I suppose you cannot really understand what a hymn is all about unless you’ve had a personal encounter with a hymn, maybe singing with hundreds of people in a vast cathedral to the visceral accompaniment of a mighty organ, or maybe picking out the notes on your ancient piano on a quiet Sunday evening with your sister singing alto to your soprano. If you’ve ever been singing a hymn and had a moment where the music just gets to you, and a few of the notes choke your voice just a bit, and you have to pretend nothing happened but you were actually, deeply, stupidly moved by what you were singing, I suspect that was a good hymn, or maybe not.
What makes a great hymn is what we’re struggling with in Pax Christi Chorale right now as we judge the finalists in our “Great Canadian Hymn Competition.” The final 17 were chosen from 75 entries, and last night at rehearsal we sang through all the candidates for prizes. After due consideration the singers will vote online and choose their top 4 hymns. We’ll come back next week with a short list and choose our prizewinners.
A hymn is really a very simple form of music – usually strophic, so that the same music is repeated for each verse of the poetry. It’s meant for singing in a large group of untrained singers, so the range cannot be too great, nor can the harmonies be overly difficult. But a great hymn does require an engaging melody, effective harmony, and a perfect marriage of text and music. The right formula can make a simple thing a thing of great beauty (see Joy of Cleaning blog.)
Last night many of the choristers claimed that they like this year’s offerings even better than the hymns we recorded and published three years ago. We will not be recording and publishing this year’s offerings. It costs too much (see Walnut Cruller blog.)
We will sing all of the 17 finalists’ hymns at our concert on Sunday October 6, at Grace Church on-the-Hill, Toronto at 3:00pm. We’ve invited all of the composers to come. Hopefully they will enjoy hearing their compositions sung in a beautiful space with Simon Walker accompanying.
I do hope YOU will also come. It costs a bit for a ticket, but you will have a chance to rub shoulders with composers from across the province, perhaps from across Canada, and you will receive a gift – our publication and CD recording of Great Canadian Hymns – absolutely free. You will also be able to hear beloved Canadian mezzo-soprano Catherine Robbin who is our special guest at this concert. She’ll be introducing the hymns and the composers, as well as sharing some of her own personal encounters with hymns.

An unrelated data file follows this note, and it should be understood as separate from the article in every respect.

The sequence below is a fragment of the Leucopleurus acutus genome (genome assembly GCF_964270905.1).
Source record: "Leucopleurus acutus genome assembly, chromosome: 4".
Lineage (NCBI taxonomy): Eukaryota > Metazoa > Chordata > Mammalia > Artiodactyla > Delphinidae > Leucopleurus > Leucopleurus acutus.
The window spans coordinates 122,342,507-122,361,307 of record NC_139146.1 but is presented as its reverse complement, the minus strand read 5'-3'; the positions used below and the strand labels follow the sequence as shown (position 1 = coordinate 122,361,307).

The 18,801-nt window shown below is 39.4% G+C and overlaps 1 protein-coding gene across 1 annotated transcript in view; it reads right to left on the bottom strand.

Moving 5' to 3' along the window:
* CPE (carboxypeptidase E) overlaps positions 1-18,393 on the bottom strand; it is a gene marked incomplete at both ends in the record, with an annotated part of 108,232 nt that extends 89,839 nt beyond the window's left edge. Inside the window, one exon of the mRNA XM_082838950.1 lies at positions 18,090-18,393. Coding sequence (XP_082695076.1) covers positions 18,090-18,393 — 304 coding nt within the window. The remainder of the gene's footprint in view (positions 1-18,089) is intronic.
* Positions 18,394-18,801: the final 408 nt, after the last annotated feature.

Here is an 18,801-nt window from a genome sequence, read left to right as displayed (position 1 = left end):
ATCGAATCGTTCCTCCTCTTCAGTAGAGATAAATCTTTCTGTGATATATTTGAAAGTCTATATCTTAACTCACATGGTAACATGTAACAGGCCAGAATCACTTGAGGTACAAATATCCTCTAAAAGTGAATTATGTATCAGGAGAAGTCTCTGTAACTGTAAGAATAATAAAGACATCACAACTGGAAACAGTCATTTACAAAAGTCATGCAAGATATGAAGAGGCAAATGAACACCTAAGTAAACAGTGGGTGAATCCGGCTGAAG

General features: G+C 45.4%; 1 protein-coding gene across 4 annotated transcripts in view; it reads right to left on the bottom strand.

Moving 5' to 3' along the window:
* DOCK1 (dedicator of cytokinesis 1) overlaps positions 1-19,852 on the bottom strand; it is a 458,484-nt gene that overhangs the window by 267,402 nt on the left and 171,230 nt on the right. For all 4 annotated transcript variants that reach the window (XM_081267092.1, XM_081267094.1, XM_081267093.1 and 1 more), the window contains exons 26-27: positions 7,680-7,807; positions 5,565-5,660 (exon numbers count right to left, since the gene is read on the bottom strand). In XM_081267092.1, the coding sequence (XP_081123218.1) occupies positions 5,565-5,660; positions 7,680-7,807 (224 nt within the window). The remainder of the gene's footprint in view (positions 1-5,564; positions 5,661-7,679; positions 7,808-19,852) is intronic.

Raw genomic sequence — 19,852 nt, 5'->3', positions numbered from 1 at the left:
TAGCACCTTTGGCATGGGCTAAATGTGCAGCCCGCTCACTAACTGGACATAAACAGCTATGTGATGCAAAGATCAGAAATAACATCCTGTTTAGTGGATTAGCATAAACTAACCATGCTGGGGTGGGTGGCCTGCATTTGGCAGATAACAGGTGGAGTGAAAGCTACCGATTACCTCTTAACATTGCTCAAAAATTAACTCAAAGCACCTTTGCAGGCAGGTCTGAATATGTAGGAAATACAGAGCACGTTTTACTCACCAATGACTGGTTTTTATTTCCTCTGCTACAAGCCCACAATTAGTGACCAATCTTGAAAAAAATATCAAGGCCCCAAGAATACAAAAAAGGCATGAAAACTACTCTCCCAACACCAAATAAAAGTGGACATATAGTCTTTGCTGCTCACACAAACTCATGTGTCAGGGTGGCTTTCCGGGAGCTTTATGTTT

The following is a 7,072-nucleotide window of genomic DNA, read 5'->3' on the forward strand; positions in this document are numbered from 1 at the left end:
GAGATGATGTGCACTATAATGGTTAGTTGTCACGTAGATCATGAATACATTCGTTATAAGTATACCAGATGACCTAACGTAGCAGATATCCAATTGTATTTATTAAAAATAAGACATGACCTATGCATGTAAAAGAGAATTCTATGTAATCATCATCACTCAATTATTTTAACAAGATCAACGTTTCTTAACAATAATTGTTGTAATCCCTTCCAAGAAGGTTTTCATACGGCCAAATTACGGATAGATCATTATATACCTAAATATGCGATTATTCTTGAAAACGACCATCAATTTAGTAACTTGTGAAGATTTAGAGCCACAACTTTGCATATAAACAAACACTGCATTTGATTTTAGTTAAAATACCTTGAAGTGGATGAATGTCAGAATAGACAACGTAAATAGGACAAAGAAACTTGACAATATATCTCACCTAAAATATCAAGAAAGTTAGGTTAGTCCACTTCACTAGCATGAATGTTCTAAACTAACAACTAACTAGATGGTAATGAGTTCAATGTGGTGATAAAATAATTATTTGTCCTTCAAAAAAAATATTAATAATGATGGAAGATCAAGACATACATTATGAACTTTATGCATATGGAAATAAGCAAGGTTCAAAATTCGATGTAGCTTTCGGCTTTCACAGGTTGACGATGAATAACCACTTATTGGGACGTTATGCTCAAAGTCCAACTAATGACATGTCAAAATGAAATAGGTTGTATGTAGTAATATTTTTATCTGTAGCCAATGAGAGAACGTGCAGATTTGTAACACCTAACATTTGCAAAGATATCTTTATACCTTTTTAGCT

Finally, I wonder – what do you think makes a great hymn? What have been your meaningful encounters with hymns? And what hymns do you abhor, and why? I’d be very interested in your feedback, as ever.

Share →

3 Responses to What is a hymn?

  1. Andrew Harding says:

    Hi Stephanie, in the Old Hundredth, I am rather drawn to the sense of people gathering together, creating and celebrating something greater than themselves. Hymns enabling that type of worship really connect. But being rather a contrarian, what really, really grated in my youth was the cringing sentimentality of Blessed Assurance. And actually, abhor is the right word! A close second on the abhor list is I Surrender All – and like the theologian Stanley Hauerwas (in Hannah’s Child), I never could get ‘saved’ by the seventh verse either – in hindsight a blessing. Wish I could be at the concert tomorrow, but have the next one clearly in my diary.

    • Stephanie Martin says:

      Hey Andrew. I’m a big fan of the Old 100th and the Genevan psalter. Check out this recording that puts an old spin on an old repertoire:

      For this recording we resurrected the old versions of the tunes and put them alongside renaissance dance tunes and motets. i think it makes for a very pleasant mash up.

      • Andrew Harding says:

        Thanks Stephanie, refreshing to hear an earlier version, and Byrd’s Sing Joyfully on the CD reminded me of doing just that, at a choir weekend in Suffolk (England) a few years ago. Cheers.

Leave a Reply

Your email address will not be published. Required fields are marked *